William Gaddis on Hipsters: “An Ill-dressed, Underfed, Overdrunken Group of Squatters with Minds So Highly Developed That They Were Excused from Good Manners”

Books, Literature, Writers

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Love this passage from William Gaddis’s The Recognitions. Mocking “hipsterism” has been around forever (or at least 50 years):

And by now they were at the door of the Viareggio, a small Italian bar of nepotistic honesty before it was discovered by exotics. Neighborhood folk still came, in small vanquished numbers and mostly in the afternoon, before the two small dining rooms and the bar were taken over by the educated classes, an ill-dressed, underfed, overdrunken group of squatters with minds so highly developed that they were excused from good manners, tastes so refined in one direction that they were excused for having none in any other, emotions so cultivated that the only aberration was normality, all afloat here on sodden pools of depravity calculated only to manifest the pricelessness of what they were throwing away, the three sexes in two colors, a group of people all mentally and physically the wrong size.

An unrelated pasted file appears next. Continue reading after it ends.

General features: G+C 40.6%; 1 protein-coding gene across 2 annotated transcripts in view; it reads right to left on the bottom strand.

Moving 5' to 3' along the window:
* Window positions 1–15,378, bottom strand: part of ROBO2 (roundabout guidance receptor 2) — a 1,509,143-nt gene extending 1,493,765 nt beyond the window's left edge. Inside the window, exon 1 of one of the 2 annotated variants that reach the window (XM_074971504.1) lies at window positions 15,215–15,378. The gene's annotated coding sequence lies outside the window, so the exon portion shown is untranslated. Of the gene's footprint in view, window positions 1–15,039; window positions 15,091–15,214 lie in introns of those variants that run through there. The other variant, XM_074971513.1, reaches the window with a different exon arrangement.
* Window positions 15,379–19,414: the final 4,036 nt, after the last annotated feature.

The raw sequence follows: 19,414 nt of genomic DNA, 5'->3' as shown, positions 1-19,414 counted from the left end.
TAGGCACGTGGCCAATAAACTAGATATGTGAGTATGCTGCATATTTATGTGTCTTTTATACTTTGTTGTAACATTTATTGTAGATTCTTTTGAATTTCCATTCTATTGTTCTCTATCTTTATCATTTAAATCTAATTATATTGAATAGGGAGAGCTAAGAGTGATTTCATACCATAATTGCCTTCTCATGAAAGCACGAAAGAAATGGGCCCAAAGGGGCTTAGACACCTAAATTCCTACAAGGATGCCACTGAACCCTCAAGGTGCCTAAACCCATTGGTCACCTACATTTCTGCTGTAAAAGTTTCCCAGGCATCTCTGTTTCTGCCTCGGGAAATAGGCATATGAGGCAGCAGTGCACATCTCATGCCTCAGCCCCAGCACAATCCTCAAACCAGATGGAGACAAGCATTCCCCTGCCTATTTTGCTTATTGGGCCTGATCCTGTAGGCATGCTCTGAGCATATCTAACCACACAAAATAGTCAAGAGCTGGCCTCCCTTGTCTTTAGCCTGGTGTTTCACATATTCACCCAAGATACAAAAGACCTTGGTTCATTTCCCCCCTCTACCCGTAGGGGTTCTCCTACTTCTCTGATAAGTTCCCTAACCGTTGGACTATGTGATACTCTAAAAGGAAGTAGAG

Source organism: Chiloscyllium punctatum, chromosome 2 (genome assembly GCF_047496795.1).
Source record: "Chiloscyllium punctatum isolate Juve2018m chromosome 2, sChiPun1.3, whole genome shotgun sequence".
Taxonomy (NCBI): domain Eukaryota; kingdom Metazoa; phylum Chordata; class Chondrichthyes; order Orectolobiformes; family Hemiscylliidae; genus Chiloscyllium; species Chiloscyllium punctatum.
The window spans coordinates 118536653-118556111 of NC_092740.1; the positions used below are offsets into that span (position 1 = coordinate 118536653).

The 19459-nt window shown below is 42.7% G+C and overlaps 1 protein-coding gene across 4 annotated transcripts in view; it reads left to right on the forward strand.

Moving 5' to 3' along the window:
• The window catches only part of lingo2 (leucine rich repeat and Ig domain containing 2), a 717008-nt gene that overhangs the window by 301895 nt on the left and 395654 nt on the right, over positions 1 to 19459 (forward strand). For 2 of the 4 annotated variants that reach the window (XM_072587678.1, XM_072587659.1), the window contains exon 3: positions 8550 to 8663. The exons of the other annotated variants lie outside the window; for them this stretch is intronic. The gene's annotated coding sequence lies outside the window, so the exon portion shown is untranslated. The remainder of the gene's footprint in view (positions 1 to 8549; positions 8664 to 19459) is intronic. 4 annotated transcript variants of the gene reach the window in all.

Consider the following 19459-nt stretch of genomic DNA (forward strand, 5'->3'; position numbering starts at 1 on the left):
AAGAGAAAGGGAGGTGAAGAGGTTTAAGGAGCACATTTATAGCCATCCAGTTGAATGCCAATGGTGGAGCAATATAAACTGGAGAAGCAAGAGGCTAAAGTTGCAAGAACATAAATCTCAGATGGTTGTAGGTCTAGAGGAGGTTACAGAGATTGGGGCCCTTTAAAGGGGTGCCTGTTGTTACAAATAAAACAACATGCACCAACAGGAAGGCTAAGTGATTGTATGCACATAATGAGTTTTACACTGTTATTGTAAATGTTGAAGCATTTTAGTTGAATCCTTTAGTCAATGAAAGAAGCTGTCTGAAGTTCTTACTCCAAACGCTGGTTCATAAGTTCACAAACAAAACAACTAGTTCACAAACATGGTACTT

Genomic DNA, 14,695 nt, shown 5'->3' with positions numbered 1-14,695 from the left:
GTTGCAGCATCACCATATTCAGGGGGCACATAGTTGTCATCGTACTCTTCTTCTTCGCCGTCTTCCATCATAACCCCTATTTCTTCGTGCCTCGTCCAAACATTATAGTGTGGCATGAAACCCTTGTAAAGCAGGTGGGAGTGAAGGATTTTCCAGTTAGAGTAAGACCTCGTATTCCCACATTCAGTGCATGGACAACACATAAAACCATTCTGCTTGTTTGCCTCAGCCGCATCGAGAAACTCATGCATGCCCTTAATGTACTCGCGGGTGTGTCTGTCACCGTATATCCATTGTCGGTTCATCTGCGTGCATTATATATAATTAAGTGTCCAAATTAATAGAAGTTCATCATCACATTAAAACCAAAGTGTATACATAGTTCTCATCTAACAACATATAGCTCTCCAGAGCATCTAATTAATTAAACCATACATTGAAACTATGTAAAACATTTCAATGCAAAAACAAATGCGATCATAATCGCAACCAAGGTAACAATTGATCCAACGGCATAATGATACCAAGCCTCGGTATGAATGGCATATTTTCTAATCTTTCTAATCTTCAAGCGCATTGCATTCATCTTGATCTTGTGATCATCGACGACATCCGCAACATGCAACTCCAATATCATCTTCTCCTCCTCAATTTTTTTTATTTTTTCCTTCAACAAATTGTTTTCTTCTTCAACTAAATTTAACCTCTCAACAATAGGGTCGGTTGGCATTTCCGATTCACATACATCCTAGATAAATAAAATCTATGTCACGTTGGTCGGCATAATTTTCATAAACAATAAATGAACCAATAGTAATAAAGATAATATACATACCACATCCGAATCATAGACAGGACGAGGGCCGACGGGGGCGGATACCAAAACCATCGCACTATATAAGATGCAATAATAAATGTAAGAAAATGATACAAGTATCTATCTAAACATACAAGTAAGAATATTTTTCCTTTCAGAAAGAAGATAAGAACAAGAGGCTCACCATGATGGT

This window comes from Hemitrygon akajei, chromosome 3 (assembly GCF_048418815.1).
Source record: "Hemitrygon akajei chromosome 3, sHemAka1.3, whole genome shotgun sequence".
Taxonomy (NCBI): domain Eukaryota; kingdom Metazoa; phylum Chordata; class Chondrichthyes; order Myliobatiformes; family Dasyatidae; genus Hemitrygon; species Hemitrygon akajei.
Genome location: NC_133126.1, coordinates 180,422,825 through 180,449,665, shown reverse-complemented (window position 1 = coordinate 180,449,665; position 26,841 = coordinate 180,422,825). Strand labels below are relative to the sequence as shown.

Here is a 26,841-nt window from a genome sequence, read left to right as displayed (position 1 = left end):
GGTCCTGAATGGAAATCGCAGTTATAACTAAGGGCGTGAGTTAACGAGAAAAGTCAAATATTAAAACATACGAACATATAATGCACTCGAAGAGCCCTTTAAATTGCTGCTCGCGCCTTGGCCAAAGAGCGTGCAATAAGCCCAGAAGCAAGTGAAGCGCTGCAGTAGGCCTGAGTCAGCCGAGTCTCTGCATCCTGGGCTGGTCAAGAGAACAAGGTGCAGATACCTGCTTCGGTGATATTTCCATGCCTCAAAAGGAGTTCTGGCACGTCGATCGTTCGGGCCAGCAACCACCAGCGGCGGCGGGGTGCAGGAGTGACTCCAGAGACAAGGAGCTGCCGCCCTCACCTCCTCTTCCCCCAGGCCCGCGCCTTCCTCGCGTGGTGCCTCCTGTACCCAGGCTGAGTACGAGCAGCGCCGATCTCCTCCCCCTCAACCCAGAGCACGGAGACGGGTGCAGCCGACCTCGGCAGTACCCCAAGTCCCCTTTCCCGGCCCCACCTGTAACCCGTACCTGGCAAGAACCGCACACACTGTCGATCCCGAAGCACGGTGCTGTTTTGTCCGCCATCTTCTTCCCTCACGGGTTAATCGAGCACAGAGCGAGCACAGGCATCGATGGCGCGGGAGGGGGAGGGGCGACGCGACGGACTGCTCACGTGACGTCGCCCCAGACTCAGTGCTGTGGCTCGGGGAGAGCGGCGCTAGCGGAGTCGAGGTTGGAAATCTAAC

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7 thoughts on “William Gaddis on Hipsters: “An Ill-dressed, Underfed, Overdrunken Group of Squatters with Minds So Highly Developed That They Were Excused from Good Manners”

    1. I’m nearing the end of JR; in a scene between Rhoda and Bast in the apartment, Bast says something like, “Why do I have to be interesting? Why does everyone want everybody to be interesting. I want my work to be interesting” (not a direct quote) — reminds me of Otto the uber-poseur, doing anything to be “interesting.”

  1. I remember that bit. I remember reading it in bed and nudging my bed-mate, “Hey let me read this to you… …Isn’t it great that he nailed it then, and the exact same people are doing the exact same things now?”
    “Mm. Yeah, that’s great.”

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